Today, a big new poem by Deborah Landau!
All Else Fails
Days, weeks, months,
why not use them for something?
I'm heading for a head on.
I'm revving up my so-called self.
I know my life is meaning
less. Strutting around
for awhile until poof.
Everything gets more and more absurd.
The office and deskchair, the skin on the neck
eye cream, love, the handholding and bungled
attempts, watching the clock all night 2 am, 4,
then daylight, sitting in my dress again
with cup and plate.
To work to work then back again
to bed, another night.
I read Pessoa and he confirms
my worst suspicions.
I read the entertaining novels
and they make me happy.
I sleep beside the river.
The river often sleeps when I'm awake.
Sky, water, I have not had enough of you.
Better be shoving off again and into the night.
More and more it's deliciousness I want
but all the time there's less and less of it.
What the hell do you think you are doing?
You should find something definite to subscribe to
so as not to keep drifting tossed aimless through the world like this.
At the party Stanley said for now factor in
gratitude, narrow the zone and see your life
which is what we call it as if it were a real thing.
I wear my street clothes. I accept the parameters.
Don't shout drink some wine at night
work is what is offered and sometimes love.
Another time there was ecstasy,
though many things went laughably wrong.
Those who don't feel are happy, says Pessoa.
Those who don't think.
The night has advanced. We figure in it so slightly.
Down the ice chute we go.
Say goodbye to your eyes in real time.
Get ready, get set. Say goodbye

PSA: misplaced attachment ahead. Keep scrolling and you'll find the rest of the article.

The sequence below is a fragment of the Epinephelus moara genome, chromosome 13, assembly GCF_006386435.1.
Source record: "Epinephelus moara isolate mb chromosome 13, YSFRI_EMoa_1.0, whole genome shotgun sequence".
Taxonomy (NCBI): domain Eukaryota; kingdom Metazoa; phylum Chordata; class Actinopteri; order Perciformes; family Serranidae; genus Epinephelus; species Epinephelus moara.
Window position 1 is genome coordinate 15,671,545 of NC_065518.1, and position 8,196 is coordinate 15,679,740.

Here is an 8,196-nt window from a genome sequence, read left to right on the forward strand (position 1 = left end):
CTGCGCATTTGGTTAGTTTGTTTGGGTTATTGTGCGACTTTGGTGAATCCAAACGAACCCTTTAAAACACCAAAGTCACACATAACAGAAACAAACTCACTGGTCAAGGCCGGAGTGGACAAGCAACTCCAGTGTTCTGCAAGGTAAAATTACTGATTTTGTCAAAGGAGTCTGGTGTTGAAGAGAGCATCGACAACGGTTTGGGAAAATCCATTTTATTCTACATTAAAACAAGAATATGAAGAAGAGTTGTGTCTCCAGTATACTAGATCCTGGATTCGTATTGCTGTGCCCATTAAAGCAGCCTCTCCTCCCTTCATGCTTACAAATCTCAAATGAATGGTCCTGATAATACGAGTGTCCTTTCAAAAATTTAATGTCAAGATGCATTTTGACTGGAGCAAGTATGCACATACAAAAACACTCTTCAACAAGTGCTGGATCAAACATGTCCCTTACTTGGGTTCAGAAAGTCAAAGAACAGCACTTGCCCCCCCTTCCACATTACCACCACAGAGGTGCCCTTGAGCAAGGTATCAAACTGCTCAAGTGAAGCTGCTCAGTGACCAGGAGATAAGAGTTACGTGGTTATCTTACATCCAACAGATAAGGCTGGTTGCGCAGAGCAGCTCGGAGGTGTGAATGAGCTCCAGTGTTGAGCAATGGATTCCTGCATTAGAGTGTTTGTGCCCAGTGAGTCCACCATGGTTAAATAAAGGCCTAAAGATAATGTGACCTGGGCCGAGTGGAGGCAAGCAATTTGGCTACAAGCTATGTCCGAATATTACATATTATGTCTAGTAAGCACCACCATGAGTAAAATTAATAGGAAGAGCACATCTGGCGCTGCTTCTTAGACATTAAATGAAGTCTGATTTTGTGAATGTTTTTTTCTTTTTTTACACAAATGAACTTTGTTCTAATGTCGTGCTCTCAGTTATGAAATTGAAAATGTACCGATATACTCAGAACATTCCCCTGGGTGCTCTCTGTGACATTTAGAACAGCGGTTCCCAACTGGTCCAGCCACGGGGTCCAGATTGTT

to your synovial fluid. Your knees
will wear out in no time
won't hoist you nowhere.
And now our luck has changed.
There are a lot of hells in this room
but I put on my girlface
and we go to a café we have dinner
we creep into the night and hide
such a slight place we find
we can duck into it and not worry
it isn't yesterday or tomorrow
it is only for a time.
We plan to meet again later but.
He keeps me waiting
and I start hysteria a little bit.
I start hysteria against everyone's advice.
I go into the street to drink air.
I've never been so thirsty in my life.
Another mouth, some fresh minted lips.
See, I can feel blue on half a bottle of jewels.
Sleep then wake then this then that day
and another night back on the bed
lying in an eros dumb and slackjawed.
The sound of hustling advances and retreats
as if someone were shuffling money
or unbuttoning a blouse.
Can you put that taffeta away now, please?
Please put it away.
As soon as he sits down I can tell I want to.
How long can I sit here not doing the thing
I want to do. All the youngish men all the etceteras
of desire etcetera.
There's a little hole in my boot.
Could you put your finger in it.
There is power in breathing.
There is power in a silent beat
before answering a question, in a leaning in.
But puts down her foot
every time (monogamy) you mustn't be
strident cheri stop that.
Across the table his mind right there
behind his talking face.
We are in a dirty place now when we get together.
We made a nasty city and have to walk in it.
Before we were wider wilder avenues but we made it too cramped and ugly.
Nowhere to go to tea. Only gin here, damn it this cramped and narrow
space and no god at any gate and no goodness.
Now our bed is not ample not fair. Now
we don't have a bed
only this corner blackred and backlit.
Something of me is a blind point, something of him too.
There's a little edge of pain here and we walk along it.
Don't cry don't kiss me either and also don't stop.
That's the way he looks when he wants to watch.
Why don't you go swoon yourself again into some fantastic
mood music. I am a small cup with a twist and you are liquid. A drink.
I'd rather watch you doing it than do it myself,
I'd rather hear about it, I want to be told,
I'd rather read about it, I'd rather just sit here.
Hold the mask over my face
while you do it to me.
I'll put on some music.
Now see how we grow aglow
so young and beautiful
all our capillaries lit up.
Deborah Landau is the author of Orchidelirium, which won the Anhinga Prize for Poetry, and The Last Usable Hour (forthcoming from Copper Canyon Press). Her poems have appeared recently in The Paris Review, Tin House, The Kenyon Review, TriQuarterly, The Best American Erotic Poems, and elsewhere. She directs the creative writing program at NYU.
You may contact the editor of the section at email@example.com.